Legal Blog

Client travels around the country visiting family after Spolin Law gets wrongful murder charges dismissed.

Published on June 22, 2021
Client Office Visit Story (Featured Image 1) | Spolin Law

Attorneys and staff from Spolin Law P.C. meet with a former client. His murder case was entirely dismissed this past February.

A former Spolin Law client visited the firm’s main office and shared with his lawyers what he has been doing since his release. The client had been wrongfully charged with a gang related murder and held in custody for nearly a year. (For more details about his case, read the original article written the day after his case was dismissed). Last week the client met with five of the firm’s lawyers as well as some members of the firm’s administrative team.

After walking out of custody a free man, the client visited family all over the country to reconnect, celebrate his release, and begin the exciting next phase of his life. Much of his time was spent in Chicago and Los Angeles, where many of his family and friends live. And of course he has not forgotten to spend a great deal of time with his mother, who probably spent even more time than the Spolin Law lawyers in fighting to secure her son’s release.

Client Office Visit Story (Featured Image 2) | Spolin Law

The client says goodbye as he moves on to the next phase of his life. Pictured (left to right): Hemi Tann, Arlene Binder, Don Nguyen, Jeremy Cutcher, and client.

In recounting his travels and celebrating his newfound freedom, the client met with the lawyers who had directly represented him, including Aaron Spolin, and Jeremy Cutcher. Two other attorneys on his legal defense team were not present: Caitlin Dukes and Matt Delgado (of counsel). Attorneys Don Nguyen, Arlene Binder, and Dan DeMaria had not represented him but were present for the happy occasion. Also present was law firm manager Dionne Parker; one of the firms case managers, Hemi Tann; and the mailroom manager Michael Alfi. The Spolin Law attorneys and staff were excited to hear about further travel and life plans in the client’s future.

To speak with Aaron Spolin or any of the firm’s attorneys about your case, call us at (866) 716-2805.

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How long does a California appeal take?

Published on June 12, 2021

Filing a criminal appeal in California is oftentimes a drawn out and complicated process. If you plan on taking appellate action, knowing the basics of how it functions is crucial. The length of this appeals process varies from case to case, ranging anywhere from a couple of months to a couple of years. Nevertheless, while some cases may take longer than others to resolve, it is important that all appeals are filed quickly after a conviction sentencing.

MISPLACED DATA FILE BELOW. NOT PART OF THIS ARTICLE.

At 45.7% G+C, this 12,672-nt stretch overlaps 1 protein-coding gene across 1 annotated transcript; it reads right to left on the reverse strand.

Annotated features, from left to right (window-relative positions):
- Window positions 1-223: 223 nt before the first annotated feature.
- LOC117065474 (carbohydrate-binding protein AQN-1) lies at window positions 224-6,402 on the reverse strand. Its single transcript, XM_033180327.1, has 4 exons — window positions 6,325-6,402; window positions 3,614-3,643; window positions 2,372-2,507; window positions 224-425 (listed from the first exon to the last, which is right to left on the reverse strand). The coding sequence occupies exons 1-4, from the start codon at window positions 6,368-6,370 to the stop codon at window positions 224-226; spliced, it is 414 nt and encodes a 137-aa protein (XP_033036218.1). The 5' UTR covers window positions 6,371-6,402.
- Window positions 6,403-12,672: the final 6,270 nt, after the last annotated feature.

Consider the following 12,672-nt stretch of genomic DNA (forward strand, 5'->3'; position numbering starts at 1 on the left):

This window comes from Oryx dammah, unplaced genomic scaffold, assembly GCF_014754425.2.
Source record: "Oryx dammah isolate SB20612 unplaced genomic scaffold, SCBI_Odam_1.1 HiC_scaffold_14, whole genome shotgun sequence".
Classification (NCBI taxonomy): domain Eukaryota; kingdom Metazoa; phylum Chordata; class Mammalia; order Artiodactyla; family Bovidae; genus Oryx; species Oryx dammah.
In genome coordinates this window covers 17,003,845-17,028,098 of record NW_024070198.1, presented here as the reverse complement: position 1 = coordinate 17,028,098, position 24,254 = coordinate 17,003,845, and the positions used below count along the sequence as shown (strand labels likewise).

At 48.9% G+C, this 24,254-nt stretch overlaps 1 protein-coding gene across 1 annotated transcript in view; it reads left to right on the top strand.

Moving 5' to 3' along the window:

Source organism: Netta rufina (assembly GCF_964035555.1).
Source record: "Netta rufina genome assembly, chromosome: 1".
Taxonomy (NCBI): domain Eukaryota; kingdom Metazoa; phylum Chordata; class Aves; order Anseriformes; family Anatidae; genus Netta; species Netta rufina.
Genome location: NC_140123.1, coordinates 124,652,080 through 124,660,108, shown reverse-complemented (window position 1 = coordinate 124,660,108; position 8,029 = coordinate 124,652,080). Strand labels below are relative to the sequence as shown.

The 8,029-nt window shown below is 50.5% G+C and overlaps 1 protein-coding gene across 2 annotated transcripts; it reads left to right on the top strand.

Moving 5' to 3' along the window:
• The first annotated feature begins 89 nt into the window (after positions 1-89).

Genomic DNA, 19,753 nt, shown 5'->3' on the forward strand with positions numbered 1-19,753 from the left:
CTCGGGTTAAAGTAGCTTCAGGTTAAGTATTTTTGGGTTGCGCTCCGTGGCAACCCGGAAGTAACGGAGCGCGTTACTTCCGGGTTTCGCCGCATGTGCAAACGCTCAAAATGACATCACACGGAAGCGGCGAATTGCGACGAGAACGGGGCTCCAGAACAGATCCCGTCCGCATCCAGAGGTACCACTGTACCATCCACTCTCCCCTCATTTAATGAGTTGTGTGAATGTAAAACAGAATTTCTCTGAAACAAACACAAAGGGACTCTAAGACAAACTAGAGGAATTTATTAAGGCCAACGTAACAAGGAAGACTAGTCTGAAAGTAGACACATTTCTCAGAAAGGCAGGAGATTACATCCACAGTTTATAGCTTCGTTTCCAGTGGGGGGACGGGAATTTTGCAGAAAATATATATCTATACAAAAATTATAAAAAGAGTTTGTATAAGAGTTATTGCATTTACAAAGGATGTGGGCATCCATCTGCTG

Before filing, you must first confirm that you have a case that warrants an appeal. It is important that you reach out to an appellate attorney, who will look through the details of your case to identify any legal errors and advise you on what next steps may be.

If the attorney confirms you are eligible, and you decide to proceed with an appeal, you will start the appellate process by filing a Notice of Appeal in the superior court. For misdemeanor cases, the deadline to file is 30 days from the date of judgement. Felony offenses, on the other hand, hold a 60 day deadline.

While direct appeals must be filed within this 30 and 60 day window, there are other types of post conviction relief that may be submitted after this deadline has passed. Common examples include a California Writ of Habeas Corpus and an Application for Commutation of Sentence.

Can I file a late appeal?

In some cases, extensions may be granted for defendants who miss the designated deadline. In compliance with the 2018 California Rules of Court, in instances of public emergency, defendants will receive a longer time window to appeal.

Additionally, in the event that your attorney fails to provide proper assistance during the appeals filing process, the traditional 30 or 60 day deadline no longer applies. For example, if your attorney does not inform you of your right to appeal or provides misinformation about the deadline of your appeal, you may be eligible for an extension.

Furthermore, cases of constructive filing also serve as a proper grounds for appellate extension. This occurs when the appeal does not make it to the courthouse on time despite genuine efforts from the defendant. Filing the appeal with the wrong court or mailing delays that are out of your control are just some instances in which a constructive filing extension may be offered.

Certificate of Probable Cause

In addition to submitting a Notice of Appeal, you must file a Certificate of Probable Cause (CPC) which legitimizes the basis of the appeal. The court then receives 20 days to review the submission and either grant or deny the CPC.

Notice of Designation Record on Appeal

Within 10 days of filing your Notice of Appeal, you must also file a Notice of Designation Record on Appeal. Doing so will notify the involved parties (including the court clerk, court report etc) and facilitate the collecting of trial records and transcripts which will be used in the appellate proceedings.

Opening Brief